crate potty training

whether housebreaking a pup or an adult dog, the first step is taking advantage of the dog’s den instinct (their desire to curl up in a snug, protected place). if you also use the crate to feed your dog his regular meals, he will quickly associate it as a pleasurable place. if your dog does this, remove the bedding until the pup starts to understand that bedding is for sleeping–not for a potty pad! when you reach the area, set your pup down, or if the dog is on leash, put a little slack in the leash, and say a phrase such as “go potty” or “do your business.” when your pup actually begins to go, repeat the phrase quietly while he is going.

once the spot is at least partially dry, spray it with a dog repellant spray such as boundary™, or with a vinegar solution, to discourage future accidents in the same area. these can be ordered in pet supply catalogs or over the internet, or for small dogs, it is easy enough to make your own with a tube sock and velcro™. if you are consistent enough to prevent accidents through the use of the bands or panties, plus you are continuing to take the dog outside on a regular basis, most dogs get the idea within a month or so. if you have another dog, be sure to leave it crated beside your new pup, or at least have it in the same room with your pup’s crate whenever you leave the puppy alone. if the fun always ends (they have to go right back to their crate) as soon as they “go,” some pups will prolong going so they can stay outside in the fresh area and enjoy your company a bit longer!

your puppy, like the rest of us, wants to avoid soiling where he sleeps, so confining him in his crate reduces the likelihood of accidents. most dog trainers, vets and other pet professionals agree that crate training is hands-down the most effective way to potty train your pup. your puppy, like the rest of us, wants to avoid soiling where he sleeps, so confining him in his crate reduces the likelihood of accidents. your dog’s crate should be just large enough for your dog to stand up, turn around and lie down. if you give your dog too much space, he’ll be tempted to use half his crate as a bedroom and the other half as a bathroom, which will make crate training him impossible. crate training is just that: crate training. when he’s there, it’s because you’re actively showing him the correct way to behave. even thought you want your dog to be comfortable, don’t use any cushion or padding in their crate until you’re sure they won‘t potty on it. if your puppy continues to smell it, it’s likely he’ll take it as a cue for a repeat performance.

it’s a very short list, but to avoid accidents during the early phases of crate training, your dog should have absolutely no unsupervised free time in the house. remember, if your puppy has an accident and you’re not there to catch him in the act and correct him, he learns that he gets sweet relief from pottying on the floor, which means he’s much more likely to do it again. bring your puppy to the crate for naps and quiet-time breaks so that he can unwind from family chaos. every single time you take your puppy out of the crate, take him for a walk so he can potty. as tempting as it is to cuddle up with them, the best place for your puppy to spend the night is in his crate. when they’re very tiny, you’ll have to take your puppy outside to potty in the middle of the night, but by the time they’re four months old, most puppies should be able to sleep through the night without a potty break. never ever leave a puppy in his crate all day. and even though instinctively he won’t want to soil his sleeping area, if he is in there for extremely long stretches, he may do it anyway. so would you if you were stuck in a confined area for hours with no end in sight.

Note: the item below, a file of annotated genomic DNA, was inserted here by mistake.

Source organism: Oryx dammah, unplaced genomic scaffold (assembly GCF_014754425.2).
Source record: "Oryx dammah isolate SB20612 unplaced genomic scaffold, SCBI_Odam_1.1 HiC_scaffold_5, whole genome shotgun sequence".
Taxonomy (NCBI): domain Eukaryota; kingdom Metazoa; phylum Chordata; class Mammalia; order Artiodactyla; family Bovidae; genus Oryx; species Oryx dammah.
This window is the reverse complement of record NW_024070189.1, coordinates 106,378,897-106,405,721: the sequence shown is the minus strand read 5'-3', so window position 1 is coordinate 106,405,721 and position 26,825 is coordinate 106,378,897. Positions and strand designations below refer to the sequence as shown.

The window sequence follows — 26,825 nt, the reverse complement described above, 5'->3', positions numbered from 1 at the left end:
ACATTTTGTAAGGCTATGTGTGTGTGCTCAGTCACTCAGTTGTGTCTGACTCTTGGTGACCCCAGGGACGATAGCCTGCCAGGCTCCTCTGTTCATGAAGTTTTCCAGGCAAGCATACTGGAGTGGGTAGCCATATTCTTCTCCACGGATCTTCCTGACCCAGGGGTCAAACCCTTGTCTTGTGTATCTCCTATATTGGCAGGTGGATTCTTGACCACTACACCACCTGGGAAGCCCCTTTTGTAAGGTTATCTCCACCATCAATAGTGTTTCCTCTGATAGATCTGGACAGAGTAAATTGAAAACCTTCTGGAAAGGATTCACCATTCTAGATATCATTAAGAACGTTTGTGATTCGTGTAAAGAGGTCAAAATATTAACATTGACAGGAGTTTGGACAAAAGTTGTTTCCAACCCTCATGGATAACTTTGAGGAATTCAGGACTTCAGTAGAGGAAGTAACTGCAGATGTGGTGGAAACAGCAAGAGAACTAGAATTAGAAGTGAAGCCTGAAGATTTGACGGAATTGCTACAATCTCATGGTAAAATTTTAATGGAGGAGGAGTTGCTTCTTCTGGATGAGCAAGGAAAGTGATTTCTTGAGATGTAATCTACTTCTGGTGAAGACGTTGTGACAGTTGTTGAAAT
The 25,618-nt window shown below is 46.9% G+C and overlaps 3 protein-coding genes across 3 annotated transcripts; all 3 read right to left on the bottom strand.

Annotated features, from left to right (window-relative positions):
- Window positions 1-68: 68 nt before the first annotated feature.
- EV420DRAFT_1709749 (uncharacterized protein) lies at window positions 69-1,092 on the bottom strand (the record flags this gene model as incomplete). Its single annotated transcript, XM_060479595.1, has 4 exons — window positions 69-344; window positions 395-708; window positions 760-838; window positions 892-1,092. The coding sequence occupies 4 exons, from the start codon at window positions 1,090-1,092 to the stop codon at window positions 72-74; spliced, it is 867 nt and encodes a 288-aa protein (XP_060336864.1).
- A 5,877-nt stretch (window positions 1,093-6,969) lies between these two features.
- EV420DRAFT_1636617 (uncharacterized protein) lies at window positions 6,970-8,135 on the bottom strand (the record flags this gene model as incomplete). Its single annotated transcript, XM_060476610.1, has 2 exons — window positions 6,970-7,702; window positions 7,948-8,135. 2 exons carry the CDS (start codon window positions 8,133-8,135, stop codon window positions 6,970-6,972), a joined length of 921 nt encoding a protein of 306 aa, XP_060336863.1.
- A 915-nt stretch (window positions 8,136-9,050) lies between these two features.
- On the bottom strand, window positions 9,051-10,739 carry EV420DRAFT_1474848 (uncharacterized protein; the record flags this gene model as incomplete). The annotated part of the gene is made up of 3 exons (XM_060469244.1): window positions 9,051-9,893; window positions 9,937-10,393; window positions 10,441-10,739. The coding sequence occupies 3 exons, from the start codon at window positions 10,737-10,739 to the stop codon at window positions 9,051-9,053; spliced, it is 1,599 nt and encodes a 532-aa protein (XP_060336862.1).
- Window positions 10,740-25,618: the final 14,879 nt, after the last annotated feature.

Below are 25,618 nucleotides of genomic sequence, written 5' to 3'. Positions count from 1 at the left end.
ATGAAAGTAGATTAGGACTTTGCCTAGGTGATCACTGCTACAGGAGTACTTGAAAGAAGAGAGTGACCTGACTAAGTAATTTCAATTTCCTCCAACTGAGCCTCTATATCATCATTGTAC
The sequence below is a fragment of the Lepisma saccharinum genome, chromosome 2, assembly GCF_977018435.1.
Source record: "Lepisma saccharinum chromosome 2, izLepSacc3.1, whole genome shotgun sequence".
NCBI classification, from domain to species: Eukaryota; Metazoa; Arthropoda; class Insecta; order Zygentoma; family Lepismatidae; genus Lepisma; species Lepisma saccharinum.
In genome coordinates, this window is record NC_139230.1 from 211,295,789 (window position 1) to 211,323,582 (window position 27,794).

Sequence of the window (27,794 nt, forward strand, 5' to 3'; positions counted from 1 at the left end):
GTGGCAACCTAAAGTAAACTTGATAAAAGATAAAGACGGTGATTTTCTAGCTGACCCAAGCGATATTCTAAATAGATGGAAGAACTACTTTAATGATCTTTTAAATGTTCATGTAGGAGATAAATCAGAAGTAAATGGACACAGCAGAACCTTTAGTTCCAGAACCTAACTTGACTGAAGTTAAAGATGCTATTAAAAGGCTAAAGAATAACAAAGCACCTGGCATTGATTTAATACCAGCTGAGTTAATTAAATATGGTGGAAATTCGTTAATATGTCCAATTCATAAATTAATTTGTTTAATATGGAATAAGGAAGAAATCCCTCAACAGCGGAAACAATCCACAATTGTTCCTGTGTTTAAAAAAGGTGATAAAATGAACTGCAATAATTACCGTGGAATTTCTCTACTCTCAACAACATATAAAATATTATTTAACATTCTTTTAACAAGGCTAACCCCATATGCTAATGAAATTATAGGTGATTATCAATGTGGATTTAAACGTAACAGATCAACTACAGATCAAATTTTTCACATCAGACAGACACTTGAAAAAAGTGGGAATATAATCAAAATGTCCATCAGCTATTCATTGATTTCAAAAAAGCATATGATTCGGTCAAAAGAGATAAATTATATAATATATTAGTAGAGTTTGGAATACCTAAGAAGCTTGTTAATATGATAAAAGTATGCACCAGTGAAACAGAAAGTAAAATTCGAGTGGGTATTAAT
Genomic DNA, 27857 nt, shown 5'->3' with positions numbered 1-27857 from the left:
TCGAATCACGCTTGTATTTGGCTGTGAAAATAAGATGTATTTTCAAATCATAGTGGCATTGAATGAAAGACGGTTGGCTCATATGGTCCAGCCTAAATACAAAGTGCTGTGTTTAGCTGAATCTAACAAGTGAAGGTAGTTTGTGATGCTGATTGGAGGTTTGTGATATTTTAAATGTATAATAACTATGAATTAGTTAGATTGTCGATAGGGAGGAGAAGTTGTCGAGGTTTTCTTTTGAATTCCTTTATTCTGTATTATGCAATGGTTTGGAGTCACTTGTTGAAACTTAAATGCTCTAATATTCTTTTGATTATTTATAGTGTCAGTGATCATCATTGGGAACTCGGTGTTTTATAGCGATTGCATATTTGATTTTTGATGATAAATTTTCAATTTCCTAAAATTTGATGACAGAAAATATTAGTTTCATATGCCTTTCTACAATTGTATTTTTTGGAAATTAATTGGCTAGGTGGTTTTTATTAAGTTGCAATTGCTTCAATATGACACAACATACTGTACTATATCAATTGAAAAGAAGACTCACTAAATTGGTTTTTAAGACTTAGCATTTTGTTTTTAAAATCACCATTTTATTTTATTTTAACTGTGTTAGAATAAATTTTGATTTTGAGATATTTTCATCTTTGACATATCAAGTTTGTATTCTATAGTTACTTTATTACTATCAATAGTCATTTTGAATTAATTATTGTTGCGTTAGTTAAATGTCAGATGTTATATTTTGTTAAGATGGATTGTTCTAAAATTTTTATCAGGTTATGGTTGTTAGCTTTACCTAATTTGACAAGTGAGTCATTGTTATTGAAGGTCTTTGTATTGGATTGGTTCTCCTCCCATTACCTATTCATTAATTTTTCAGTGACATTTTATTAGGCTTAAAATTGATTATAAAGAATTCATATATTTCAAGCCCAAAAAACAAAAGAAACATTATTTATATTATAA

the principle behind using a crate for housetraining is that dogs are very clean creatures and don’t like a urine-soaked rug in their living spaces any more if the crate is too big, the pup may feel he can potty and still get away from it. an easy-to-clean plastic crate works well, or you may opt for a wire crate, crate training is a method of teaching your puppy to hold his bladder and bowels by confining him to a crate whenever he’s not under your active,, .

never crate a puppy for longer than they can hold their bladder. if you do then your puppy will have no choice but to potty in the crate. if ensure that the crate is the right size. crates should be large enough so that your dog can sit, lie down and turn around comfortably, but not when a dog whines in a crate, take them outside to eliminate, not to play. if he does not go potty, ignore their whining until he stops. if not, you will be, .

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